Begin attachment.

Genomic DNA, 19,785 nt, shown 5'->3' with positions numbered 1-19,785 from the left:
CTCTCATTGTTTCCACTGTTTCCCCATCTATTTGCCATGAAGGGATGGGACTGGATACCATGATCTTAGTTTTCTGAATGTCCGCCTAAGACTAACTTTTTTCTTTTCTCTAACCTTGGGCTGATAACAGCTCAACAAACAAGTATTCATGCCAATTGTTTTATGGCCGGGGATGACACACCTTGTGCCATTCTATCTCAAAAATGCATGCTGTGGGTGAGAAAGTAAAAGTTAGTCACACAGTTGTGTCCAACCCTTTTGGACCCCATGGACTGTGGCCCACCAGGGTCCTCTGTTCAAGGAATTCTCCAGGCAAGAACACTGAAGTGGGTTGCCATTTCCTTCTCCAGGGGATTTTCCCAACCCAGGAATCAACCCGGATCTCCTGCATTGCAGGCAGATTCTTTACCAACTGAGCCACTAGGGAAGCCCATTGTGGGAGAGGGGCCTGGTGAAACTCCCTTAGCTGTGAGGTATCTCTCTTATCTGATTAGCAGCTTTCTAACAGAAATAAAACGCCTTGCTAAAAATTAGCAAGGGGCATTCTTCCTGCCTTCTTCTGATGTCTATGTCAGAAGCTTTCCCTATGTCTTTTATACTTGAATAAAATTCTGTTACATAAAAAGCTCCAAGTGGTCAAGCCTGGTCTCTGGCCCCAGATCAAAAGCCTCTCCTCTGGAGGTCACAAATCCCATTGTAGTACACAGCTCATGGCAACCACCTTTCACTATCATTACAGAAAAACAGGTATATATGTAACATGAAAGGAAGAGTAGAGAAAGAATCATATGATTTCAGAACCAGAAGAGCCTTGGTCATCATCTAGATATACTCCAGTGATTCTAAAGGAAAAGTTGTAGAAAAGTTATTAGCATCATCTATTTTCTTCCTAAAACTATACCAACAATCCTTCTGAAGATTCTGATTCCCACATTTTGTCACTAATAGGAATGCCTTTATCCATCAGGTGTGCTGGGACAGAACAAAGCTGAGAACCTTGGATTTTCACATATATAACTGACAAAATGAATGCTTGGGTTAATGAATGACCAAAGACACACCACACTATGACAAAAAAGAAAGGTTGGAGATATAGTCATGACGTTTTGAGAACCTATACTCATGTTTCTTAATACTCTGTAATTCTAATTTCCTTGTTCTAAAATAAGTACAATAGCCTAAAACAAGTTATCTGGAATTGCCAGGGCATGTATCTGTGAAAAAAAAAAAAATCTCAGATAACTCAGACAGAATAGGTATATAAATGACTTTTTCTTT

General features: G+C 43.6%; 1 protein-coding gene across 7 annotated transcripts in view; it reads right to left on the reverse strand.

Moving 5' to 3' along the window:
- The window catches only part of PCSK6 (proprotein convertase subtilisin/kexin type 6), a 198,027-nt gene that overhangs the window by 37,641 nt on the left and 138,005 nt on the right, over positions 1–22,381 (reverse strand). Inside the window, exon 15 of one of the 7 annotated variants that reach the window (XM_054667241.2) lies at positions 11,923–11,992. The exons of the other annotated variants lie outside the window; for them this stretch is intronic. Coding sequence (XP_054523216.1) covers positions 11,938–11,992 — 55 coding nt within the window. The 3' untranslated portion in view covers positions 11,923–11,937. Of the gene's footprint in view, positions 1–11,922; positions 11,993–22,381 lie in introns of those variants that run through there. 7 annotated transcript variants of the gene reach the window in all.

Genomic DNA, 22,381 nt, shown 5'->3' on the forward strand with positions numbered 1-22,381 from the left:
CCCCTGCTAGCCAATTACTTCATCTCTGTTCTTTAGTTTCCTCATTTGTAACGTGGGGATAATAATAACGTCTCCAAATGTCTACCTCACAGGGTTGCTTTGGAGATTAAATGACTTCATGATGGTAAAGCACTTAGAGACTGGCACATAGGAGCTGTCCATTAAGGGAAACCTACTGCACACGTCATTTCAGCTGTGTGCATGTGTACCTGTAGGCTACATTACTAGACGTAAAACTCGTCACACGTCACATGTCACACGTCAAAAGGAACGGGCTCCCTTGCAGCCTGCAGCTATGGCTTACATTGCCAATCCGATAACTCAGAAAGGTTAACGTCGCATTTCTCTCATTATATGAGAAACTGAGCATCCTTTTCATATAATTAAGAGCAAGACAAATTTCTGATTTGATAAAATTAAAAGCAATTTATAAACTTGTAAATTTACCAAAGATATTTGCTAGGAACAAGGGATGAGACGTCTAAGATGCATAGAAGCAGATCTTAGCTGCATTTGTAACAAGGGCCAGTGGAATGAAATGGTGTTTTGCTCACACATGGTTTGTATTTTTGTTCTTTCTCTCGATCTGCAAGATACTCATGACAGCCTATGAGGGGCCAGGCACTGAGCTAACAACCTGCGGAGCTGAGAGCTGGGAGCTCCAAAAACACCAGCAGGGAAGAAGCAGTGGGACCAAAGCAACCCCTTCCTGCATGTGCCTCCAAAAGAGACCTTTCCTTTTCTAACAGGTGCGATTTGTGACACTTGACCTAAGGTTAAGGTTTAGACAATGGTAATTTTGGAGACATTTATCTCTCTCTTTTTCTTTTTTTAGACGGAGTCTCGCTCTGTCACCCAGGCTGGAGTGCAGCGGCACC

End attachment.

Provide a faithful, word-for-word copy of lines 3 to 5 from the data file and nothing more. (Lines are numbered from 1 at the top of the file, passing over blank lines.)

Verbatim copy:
General features: G+C 43.6%; 1 protein-coding gene across 7 annotated transcripts in view; it reads right to left on the reverse strand.

Moving 5' to 3' along the window:
- The window catches only part of PCSK6 (proprotein convertase subtilisin/kexin type 6), a 198,027-nt gene that overhangs the window by 37,641 nt on the left and 138,005 nt on the right, over positions 1–22,381 (reverse strand). Inside the window, exon 15 of one of the 7 annotated variants that reach the window (XM_054667241.2) lies at positions 11,923–11,992. The exons of the other annotated variants lie outside the window; for them this stretch is intronic. Coding sequence (XP_054523216.1) covers positions 11,938–11,992 — 55 coding nt within the window. The 3' untranslated portion in view covers positions 11,923–11,937. Of the gene's footprint in view, positions 1–11,922; positions 11,993–22,381 lie in introns of those variants that run through there. 7 annotated transcript variants of the gene reach the window in all.